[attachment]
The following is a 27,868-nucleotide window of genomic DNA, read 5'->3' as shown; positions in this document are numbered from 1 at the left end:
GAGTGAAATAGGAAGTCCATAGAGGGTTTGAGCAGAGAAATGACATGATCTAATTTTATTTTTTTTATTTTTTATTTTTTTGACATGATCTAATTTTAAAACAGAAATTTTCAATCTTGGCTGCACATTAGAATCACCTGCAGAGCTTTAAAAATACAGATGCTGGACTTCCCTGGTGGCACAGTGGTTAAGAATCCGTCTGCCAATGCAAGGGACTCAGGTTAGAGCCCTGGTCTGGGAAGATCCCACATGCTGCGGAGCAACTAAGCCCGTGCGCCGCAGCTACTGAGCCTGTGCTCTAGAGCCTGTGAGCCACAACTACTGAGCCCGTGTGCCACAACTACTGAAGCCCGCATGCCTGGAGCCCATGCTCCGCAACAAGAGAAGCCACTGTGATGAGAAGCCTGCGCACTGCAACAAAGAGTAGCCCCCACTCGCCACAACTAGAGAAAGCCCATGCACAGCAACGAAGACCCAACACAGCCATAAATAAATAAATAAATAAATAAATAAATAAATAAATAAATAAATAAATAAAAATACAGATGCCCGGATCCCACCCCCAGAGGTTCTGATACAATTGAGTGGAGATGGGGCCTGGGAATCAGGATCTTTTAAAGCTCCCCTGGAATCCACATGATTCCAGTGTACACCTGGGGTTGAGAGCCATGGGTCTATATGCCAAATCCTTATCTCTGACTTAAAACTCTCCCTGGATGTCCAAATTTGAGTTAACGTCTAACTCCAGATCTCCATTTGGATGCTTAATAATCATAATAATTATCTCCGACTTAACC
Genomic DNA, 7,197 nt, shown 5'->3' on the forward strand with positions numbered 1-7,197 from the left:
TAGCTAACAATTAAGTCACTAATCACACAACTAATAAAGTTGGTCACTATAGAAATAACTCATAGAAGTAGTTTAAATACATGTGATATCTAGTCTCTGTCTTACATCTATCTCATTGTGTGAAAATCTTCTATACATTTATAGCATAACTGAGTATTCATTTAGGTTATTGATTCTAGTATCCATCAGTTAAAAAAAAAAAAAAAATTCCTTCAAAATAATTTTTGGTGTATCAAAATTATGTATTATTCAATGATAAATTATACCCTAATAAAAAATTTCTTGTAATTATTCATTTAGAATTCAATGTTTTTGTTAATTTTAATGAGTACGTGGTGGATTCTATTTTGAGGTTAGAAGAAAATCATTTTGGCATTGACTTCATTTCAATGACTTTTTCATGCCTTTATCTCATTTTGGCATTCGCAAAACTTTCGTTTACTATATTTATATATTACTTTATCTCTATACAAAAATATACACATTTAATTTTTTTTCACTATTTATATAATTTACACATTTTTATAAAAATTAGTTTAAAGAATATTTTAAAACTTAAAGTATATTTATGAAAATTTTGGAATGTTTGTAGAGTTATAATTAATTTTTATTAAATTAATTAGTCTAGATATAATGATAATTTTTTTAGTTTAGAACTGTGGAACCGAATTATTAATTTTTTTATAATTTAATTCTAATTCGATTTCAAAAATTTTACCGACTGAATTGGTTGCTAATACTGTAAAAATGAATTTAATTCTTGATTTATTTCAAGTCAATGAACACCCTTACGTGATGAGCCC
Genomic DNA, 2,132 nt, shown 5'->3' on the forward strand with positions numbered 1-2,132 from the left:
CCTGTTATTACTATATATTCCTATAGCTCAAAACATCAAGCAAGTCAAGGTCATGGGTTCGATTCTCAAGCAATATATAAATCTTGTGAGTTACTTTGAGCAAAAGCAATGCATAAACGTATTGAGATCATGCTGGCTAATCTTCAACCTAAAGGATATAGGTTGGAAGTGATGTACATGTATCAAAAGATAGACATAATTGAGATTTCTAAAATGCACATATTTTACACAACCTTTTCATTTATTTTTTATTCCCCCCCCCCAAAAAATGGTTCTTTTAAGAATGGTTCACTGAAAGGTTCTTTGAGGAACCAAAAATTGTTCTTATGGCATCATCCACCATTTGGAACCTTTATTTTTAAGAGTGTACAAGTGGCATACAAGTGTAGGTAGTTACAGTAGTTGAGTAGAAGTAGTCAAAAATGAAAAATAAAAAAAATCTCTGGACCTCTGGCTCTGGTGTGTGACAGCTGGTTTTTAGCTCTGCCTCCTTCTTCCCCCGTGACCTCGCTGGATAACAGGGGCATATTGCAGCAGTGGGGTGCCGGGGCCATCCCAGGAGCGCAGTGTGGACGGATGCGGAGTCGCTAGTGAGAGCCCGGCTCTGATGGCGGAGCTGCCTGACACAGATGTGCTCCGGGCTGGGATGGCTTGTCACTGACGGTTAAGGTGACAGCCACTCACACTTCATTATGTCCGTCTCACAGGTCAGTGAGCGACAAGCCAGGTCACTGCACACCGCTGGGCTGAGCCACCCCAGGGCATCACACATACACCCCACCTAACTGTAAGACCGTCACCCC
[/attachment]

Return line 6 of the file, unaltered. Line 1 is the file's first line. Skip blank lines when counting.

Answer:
CCTGTTATTACTATATATTCCTATAGCTCAAAACATCAAGCAAGTCAAGGTCATGGGTTCGATTCTCAAGCAATATATAAATCTTGTGAGTTACTTTGAGCAAAAGCAATGCATAAACGTATTGAGATCATGCTGGCTAATCTTCAACCTAAAGGATATAGGTTGGAAGTGATGTACATGTATCAAAAGATAGACATAATTGAGATTTCTAAAATGCACATATTTTACACAACCTTTTCATTTATTTTTTATTCCCCCCCCCCAAAAAATGGTTCTTTTAAGAATGGTTCACTGAAAGGTTCTTTGAGGAACCAAAAATTGTTCTTATGGCATCATCCACCATTTGGAACCTTTATTTTTAAGAGTGTACAAGTGGCATACAAGTGTAGGTAGTTACAGTAGTTGAGTAGAAGTAGTCAAAAATGAAAAATAAAAAAAATCTCTGGACCTCTGGCTCTGGTGTGTGACAGCTGGTTTTTAGCTCTGCCTCCTTCTTCCCCCGTGACCTCGCTGGATAACAGGGGCATATTGCAGCAGTGGGGTGCCGGGGCCATCCCAGGAGCGCAGTGTGGACGGATGCGGAGTCGCTAGTGAGAGCCCGGCTCTGATGGCGGAGCTGCCTGACACAGATGTGCTCCGGGCTGGGATGGCTTGTCACTGACGGTTAAGGTGACAGCCACTCACACTTCATTATGTCCGTCTCACAGGTCAGTGAGCGACAAGCCAGGTCACTGCACACCGCTGGGCTGAGCCACCCCAGGGCATCACACATACACCCCACCTAACTGTAAGACCGTCACCCC